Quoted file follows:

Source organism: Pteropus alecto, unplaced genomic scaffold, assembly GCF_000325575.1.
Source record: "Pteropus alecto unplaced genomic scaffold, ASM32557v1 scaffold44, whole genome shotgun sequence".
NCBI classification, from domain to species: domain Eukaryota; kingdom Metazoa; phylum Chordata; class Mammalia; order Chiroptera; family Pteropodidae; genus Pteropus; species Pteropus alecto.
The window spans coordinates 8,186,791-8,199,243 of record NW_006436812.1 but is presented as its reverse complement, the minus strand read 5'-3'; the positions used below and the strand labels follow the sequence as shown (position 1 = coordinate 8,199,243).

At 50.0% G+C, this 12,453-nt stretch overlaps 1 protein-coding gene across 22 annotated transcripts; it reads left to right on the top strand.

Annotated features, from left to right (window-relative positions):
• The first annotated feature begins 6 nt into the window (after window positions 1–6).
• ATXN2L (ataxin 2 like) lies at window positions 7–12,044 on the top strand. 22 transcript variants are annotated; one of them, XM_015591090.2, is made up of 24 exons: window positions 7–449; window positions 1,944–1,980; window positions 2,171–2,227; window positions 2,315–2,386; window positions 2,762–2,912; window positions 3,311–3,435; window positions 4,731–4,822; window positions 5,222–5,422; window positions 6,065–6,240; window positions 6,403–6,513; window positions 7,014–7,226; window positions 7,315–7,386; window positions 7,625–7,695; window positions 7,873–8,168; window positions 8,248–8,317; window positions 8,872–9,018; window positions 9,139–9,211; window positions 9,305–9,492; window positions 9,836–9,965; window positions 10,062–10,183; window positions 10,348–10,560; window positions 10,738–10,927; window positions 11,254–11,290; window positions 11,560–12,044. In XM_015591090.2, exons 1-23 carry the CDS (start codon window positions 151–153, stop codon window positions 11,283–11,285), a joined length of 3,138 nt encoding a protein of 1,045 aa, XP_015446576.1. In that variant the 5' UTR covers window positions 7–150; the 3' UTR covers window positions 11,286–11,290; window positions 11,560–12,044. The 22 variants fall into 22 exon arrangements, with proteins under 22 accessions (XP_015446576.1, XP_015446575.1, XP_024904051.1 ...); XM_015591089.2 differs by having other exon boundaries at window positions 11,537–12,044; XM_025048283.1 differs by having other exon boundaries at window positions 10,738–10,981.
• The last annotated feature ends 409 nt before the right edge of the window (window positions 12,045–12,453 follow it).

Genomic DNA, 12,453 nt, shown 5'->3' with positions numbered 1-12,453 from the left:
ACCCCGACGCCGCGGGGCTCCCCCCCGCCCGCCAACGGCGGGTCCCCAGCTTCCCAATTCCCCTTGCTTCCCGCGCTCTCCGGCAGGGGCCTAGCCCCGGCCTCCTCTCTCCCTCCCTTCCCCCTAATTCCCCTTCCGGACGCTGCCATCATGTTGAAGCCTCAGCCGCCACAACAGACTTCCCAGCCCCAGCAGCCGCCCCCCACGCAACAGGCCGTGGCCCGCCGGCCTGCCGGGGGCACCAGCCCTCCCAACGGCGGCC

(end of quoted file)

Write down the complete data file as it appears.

Source organism: Pteropus alecto, unplaced genomic scaffold, assembly GCF_000325575.1.
Source record: "Pteropus alecto unplaced genomic scaffold, ASM32557v1 scaffold44, whole genome shotgun sequence".
NCBI classification, from domain to species: domain Eukaryota; kingdom Metazoa; phylum Chordata; class Mammalia; order Chiroptera; family Pteropodidae; genus Pteropus; species Pteropus alecto.
The window spans coordinates 8,186,791-8,199,243 of record NW_006436812.1 but is presented as its reverse complement, the minus strand read 5'-3'; the positions used below and the strand labels follow the sequence as shown (position 1 = coordinate 8,199,243).

At 50.0% G+C, this 12,453-nt stretch overlaps 1 protein-coding gene across 22 annotated transcripts; it reads left to right on the top strand.

Annotated features, from left to right (window-relative positions):
• The first annotated feature begins 6 nt into the window (after window positions 1–6).
• ATXN2L (ataxin 2 like) lies at window positions 7–12,044 on the top strand. 22 transcript variants are annotated; one of them, XM_015591090.2, is made up of 24 exons: window positions 7–449; window positions 1,944–1,980; window positions 2,171–2,227; window positions 2,315–2,386; window positions 2,762–2,912; window positions 3,311–3,435; window positions 4,731–4,822; window positions 5,222–5,422; window positions 6,065–6,240; window positions 6,403–6,513; window positions 7,014–7,226; window positions 7,315–7,386; window positions 7,625–7,695; window positions 7,873–8,168; window positions 8,248–8,317; window positions 8,872–9,018; window positions 9,139–9,211; window positions 9,305–9,492; window positions 9,836–9,965; window positions 10,062–10,183; window positions 10,348–10,560; window positions 10,738–10,927; window positions 11,254–11,290; window positions 11,560–12,044. In XM_015591090.2, exons 1-23 carry the CDS (start codon window positions 151–153, stop codon window positions 11,283–11,285), a joined length of 3,138 nt encoding a protein of 1,045 aa, XP_015446576.1. In that variant the 5' UTR covers window positions 7–150; the 3' UTR covers window positions 11,286–11,290; window positions 11,560–12,044. The 22 variants fall into 22 exon arrangements, with proteins under 22 accessions (XP_015446576.1, XP_015446575.1, XP_024904051.1 ...); XM_015591089.2 differs by having other exon boundaries at window positions 11,537–12,044; XM_025048283.1 differs by having other exon boundaries at window positions 10,738–10,981.
• The last annotated feature ends 409 nt before the right edge of the window (window positions 12,045–12,453 follow it).

Genomic DNA, 12,453 nt, shown 5'->3' with positions numbered 1-12,453 from the left:
ACCCCGACGCCGCGGGGCTCCCCCCCGCCCGCCAACGGCGGGTCCCCAGCTTCCCAATTCCCCTTGCTTCCCGCGCTCTCCGGCAGGGGCCTAGCCCCGGCCTCCTCTCTCCCTCCCTTCCCCCTAATTCCCCTTCCGGACGCTGCCATCATGTTGAAGCCTCAGCCGCCACAACAGACTTCCCAGCCCCAGCAGCCGCCCCCCACGCAACAGGCCGTGGCCCGCCGGCCTGCCGGGGGCACCAGCCCTCCCAACGGCGGCC